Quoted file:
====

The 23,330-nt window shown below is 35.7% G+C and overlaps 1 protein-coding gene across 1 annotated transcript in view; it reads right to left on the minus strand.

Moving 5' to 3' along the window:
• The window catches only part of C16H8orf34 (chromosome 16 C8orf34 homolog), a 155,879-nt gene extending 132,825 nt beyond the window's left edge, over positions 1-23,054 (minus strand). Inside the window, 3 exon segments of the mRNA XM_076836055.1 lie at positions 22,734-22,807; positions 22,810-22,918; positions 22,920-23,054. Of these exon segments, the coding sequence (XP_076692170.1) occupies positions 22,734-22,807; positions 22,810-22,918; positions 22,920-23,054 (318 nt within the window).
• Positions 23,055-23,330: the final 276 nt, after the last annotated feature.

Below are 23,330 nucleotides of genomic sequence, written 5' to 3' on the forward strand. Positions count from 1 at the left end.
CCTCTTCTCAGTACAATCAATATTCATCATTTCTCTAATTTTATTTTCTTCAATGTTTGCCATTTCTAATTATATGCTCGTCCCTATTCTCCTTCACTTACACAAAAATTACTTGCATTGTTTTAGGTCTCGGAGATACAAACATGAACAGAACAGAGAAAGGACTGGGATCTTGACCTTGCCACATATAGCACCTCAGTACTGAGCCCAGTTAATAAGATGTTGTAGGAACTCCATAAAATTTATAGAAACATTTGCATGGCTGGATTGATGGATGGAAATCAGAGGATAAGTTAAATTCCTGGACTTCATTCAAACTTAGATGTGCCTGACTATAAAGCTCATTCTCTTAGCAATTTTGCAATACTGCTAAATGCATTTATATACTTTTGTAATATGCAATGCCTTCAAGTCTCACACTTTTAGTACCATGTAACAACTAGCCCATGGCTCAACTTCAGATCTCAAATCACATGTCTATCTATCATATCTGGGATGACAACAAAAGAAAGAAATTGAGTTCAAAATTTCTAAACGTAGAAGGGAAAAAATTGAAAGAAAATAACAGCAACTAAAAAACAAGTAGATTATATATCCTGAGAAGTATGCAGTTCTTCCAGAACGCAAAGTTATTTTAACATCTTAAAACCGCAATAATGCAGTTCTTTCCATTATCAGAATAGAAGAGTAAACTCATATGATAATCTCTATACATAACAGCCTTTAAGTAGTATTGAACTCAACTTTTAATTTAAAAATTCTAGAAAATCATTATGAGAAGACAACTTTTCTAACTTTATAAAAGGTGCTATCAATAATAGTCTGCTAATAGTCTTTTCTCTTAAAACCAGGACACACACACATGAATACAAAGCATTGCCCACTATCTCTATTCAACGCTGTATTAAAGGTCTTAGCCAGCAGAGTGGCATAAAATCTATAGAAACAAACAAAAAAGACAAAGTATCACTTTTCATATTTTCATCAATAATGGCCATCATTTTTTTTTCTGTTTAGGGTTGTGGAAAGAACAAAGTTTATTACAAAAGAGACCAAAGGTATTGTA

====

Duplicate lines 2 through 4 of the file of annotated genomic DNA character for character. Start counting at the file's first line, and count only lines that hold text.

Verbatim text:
Moving 5' to 3' along the window:
• The window catches only part of C16H8orf34 (chromosome 16 C8orf34 homolog), a 155,879-nt gene extending 132,825 nt beyond the window's left edge, over positions 1-23,054 (minus strand). Inside the window, 3 exon segments of the mRNA XM_076836055.1 lie at positions 22,734-22,807; positions 22,810-22,918; positions 22,920-23,054. Of these exon segments, the coding sequence (XP_076692170.1) occupies positions 22,734-22,807; positions 22,810-22,918; positions 22,920-23,054 (318 nt within the window).
• Positions 23,055-23,330: the final 276 nt, after the last annotated feature.